This time last year Keira Reynolds, pictured far right, was in a vastly different place to where she is today.
Back then, the Year 6 student was coming to grips with a new type 1 diabetes diagnosis and finishing primary school, uncertain about what lay ahead at high school.
Fast forward to today and Keira has just finished Year 7 at Holy Cross College in Ellenbrook and has had a fantastic year — socially, academically and health wise.
“As Keira was halfway through Year 6 when she was diagnosed, we were really worried what would happen when she started high school,” Keira’s mum Olivia Reynolds said.
“We were all a bit anxious about her going from being one of the big kids in a small school to a new school on much bigger premises with lots of teachers.”
Mrs Reynolds said the pair met with Holy Cross College school nurse Grace Bradshaw, pictured above with Keira, to talk about Keira’s diabetes management plan towards the end of last year.
She said it was comforting to know the college already had four students with diabetes and were familiar with the chronic disease and its management.
“Keira uses a continuous glucose monitor which allows Grace and I to remotely see how her blood glucose levels are going,” she said.
“If there’s an issue and Keira hasn’t done anything about it, we will receive a notification and can text her to do a correction.
“I’m a lot more relaxed knowing that at any time there are extra sets of eyes watching Keira’s blood glucose levels.”
Miss Bradshaw said the key to a good transition was to establish a good rapport between the new school, parents and student.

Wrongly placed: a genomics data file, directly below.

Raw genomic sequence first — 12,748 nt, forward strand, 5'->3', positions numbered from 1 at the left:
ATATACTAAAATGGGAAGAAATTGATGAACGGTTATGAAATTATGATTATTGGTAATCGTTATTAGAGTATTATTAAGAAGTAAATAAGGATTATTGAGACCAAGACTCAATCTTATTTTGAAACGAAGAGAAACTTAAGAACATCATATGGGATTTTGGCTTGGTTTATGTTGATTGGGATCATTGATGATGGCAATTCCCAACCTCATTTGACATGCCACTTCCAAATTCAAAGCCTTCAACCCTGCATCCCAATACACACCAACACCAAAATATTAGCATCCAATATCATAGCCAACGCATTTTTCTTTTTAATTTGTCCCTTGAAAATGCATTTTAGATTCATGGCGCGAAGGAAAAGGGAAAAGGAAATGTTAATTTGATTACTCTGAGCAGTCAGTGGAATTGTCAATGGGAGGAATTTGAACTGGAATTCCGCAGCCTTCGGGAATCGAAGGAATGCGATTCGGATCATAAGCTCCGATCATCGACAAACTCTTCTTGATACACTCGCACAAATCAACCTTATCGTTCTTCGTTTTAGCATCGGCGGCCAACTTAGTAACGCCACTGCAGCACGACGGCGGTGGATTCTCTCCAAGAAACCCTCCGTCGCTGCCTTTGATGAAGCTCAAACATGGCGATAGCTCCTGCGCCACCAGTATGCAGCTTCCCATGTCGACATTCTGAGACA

“Parents need to know that their child is in safe hands and that you are there at any time to discuss their child’s management plan or any issues,” she said.
“Part of my job is ensuring that the teachers of students with diabetes know to be on the lookout for signs of a student going low or high and how to handle it.”
Miss Bradshaw said Keira had come a long way over the course of the year.
“Keira is doing really well. It has a lot to do with her accepting her condition and becoming older and more independent with her diabetes management,” she said.
Arthur Wright, a diabetes liaison teacher from the School of Special Educational Needs: Medical and Mental Health (SSEN: MMH), said transitioning from primary school to secondary school presented a lot of challenges to students, regardless of whether they had diabetes.
“When you add the overlays of diabetes and adolescence, things become much more complex because students are trying to manage a chronic medical condition while trying to ‘fit in’ with their peers in a very unfamiliar environment,” Mr Wright said.
Mr Wright advised parents to make contact with the Year 7 coordinator to put their child’s diabetes management plan in place before the start of the new school year.
“Diabetes management plans form a clear, agreed plan of action so that both family and school have a consistent expectation of how diabetes will be managed in school,” he said.
Professor Liz Davis, co-director of the Children’s Diabetes Centre at Telethon Kids Institute, said diabetes action plans needed to be renewed at the start of each new school year or if there was a change in circumstances such as a student moving from insulin injections to pump therapy.
She said the SSEN: MMH provided a valuable communication link between schools and Perth Children’s Hospital Diabetes Service and was available to liaise with schools on behalf of parents if needed.
The Managing Diabetes in Schools:Best Practice Guidelines resource contains lots of helpful information and hyperlinks. View it here.
It is important the secondary school receives a copy your child’s diabetes management plan as soon as possible. Doing so will ensure staff can easily access health care plans and professional learning in preparation for the new school year.
Meet with key secondary school staff to discuss your child’s management plan and things such as diabetes equipment storage, where injections will be given, whether staff will have professional diabetes learning, and which staff will be trained.
Source: School of Special Educational Needs: Medical and Mental Health